Circus Contraption

Also: Pacific Northwest Ballet, 'Queer Eye on the Future,' UFO/Paranormal Conference and Sasquatch Symposium, and 50-Foot Wave.




They're weird, wild, noisy, nasty, cheeky, cheap—basically, everything that you're sure is really going on beneath the big top but the Ringling Bros. are too afraid to show you. Circus Contraption revel in the surreal, slightly seedy side of things, and Grand American Traveling Dime Museum, their hit extravaganza from 2004, returns with a healthy dose of it all. It's an immersion into peep shows, vaudeville, curiosity shops, nickelodeons, and other pop escapes. And, yes, there will always be a high-flying beauty (like Sally Pepper, pictured, on the Captivating Cloud Swing). Pay-what-you-can opening Fri., June 3. 8 p.m. Fri.–Sun. Also midnight Sat., July 23. Ends Sat., July 30. $15–$20 ($40–$100 for closing-night gala). Magnuson Community Center Auditorium, 7400 Sand Point Way N.E., Building 47, 800-838-3006 or STEVE WIECKING




After 27 years, company directors Kent Stowell and Francia Russell had a wealth of ballets to choose from for their final set of performances, but in the end their decision was all about the dancers. Silver Lining, Stowell's genial tribute to the music of Jerome Kern, has a cast so large it uses all the dancers in the company. And, after the main run, the troupe returns for a tribute to their departing directors, featuring a special performance of George Balanchine's lush Liebeslieder Walzer, as well as several special surprise appearances. Various times Thurs., June 2– Sat., June 11. $20–$137. McCaw Hall, 321 Mercer St., 206-441-2424, The salutary performance for Stowell and Russell follows on Sun., June 12. $30–$150. SANDRA KURTZ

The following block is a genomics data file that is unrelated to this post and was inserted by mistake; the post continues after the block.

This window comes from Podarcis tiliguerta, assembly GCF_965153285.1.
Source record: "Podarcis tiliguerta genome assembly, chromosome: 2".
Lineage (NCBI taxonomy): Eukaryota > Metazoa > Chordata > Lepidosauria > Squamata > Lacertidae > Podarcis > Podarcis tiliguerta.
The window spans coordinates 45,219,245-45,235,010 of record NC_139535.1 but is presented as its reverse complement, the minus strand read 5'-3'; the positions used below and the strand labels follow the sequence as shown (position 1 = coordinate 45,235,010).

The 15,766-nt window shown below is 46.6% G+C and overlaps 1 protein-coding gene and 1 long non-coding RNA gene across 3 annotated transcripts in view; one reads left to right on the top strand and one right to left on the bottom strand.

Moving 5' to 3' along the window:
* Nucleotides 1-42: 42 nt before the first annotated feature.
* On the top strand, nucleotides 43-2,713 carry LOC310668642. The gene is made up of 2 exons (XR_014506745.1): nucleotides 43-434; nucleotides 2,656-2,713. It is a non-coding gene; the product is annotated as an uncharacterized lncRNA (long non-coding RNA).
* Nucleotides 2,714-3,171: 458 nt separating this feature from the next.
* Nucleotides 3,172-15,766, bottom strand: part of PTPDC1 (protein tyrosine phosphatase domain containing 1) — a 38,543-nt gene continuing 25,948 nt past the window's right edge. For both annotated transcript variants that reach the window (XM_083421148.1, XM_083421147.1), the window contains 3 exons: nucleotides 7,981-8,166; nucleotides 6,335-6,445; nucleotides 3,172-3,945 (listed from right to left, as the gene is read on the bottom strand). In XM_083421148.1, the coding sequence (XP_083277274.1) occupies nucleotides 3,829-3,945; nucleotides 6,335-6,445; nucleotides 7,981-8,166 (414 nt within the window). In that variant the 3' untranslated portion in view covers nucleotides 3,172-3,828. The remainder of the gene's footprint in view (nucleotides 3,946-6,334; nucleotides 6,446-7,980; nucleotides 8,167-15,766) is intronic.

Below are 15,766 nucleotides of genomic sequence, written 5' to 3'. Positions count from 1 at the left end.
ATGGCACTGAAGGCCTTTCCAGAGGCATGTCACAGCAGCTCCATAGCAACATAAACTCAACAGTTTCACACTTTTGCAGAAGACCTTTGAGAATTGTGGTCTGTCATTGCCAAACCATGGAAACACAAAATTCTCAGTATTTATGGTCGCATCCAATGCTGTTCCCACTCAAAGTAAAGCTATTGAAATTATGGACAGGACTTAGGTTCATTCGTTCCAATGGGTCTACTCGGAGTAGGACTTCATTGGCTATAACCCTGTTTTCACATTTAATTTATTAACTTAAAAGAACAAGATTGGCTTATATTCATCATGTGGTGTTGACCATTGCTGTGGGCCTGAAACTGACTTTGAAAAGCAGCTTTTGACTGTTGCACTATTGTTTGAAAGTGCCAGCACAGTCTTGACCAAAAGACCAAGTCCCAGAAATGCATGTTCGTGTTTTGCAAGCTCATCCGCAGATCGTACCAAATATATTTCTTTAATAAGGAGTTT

Never mind the margins —how are gay and lesbian writers reaching into the mainstream? SW's own Steve Wiecking leads a panel discussion among several prominent authors. Among them are Brent Hartinger, whose young-adult coming- of-age novel Geography Club is being developed as a movie. Michael Jensen's latest historical novel, Firelands, is set on the dangerous Ohio frontier at the turn of the 18th century. Sarah Warn edits a Web site on G&L representation in the media (, and Elizabeth Sims is known for hard-boiled crime novels like Lucky Stiff. All of them believe the once pigeonholed realm of gay popular entertainment is blurring into the culture at large. And not a moment too soon. Your opinions are also welcome. 7:30 p.m. Sat., June 4. Free. Elliott Bay Book Co., 101 S. Main St., 206-624-6600. BRIAN MILLER




Capitol Hill's Museum of the Mysteries has become the local destination for anyone with even a passing interest in Bigfoot and/or aliens, so it's only natural that MOM should sponsor Seattle's biggest UFO/Sasquatch weekend. On Saturday, check out the latest evidence of extraterrestrial life and attend lectures by experts like Peter Davenport, director of the National UFO Reporting Center. The following day, examine the 1967 Patterson-Gimlin film (pictured), regarded as the most valid proof of Bigfoot's existence, and chat with one of its makers, Robert Gimlin. 10 a.m.–9:30 p.m. Sat., June 4–Sun., June 5. $50 day pass ($40 MOM members) or $12 ($10) per speaker. Seattle Center (Northwest Rooms), 206-328-6499. NEAL SCHINDLER




Originally, 50 Foot Wave—singer-guitarist Kristin Hersh and bassist Bernard Georges, both formerly of Throwing Muses, and drummer Rob Ahlers—were going to sidestep rock's album-tour grind by issuing a series of EPs, but after a well-received six-song debut in 2004, they've come up with something more albumlike with the explosive Golden Ocean (Throwing Music). Hersh's voice has grown extremely ragged around the edges, but like Dylan or Waits, the cragginess just deepens her authority, and the songs, especially "Clara Bow" and the title track, are some of her best yet. The Golden Republic and Ms. Led open. 9 p.m. Tues., June 7. $10. Crocodile Cafe, 2200 Second Ave., 206-441-5611. MICHAELANGELO MATOS

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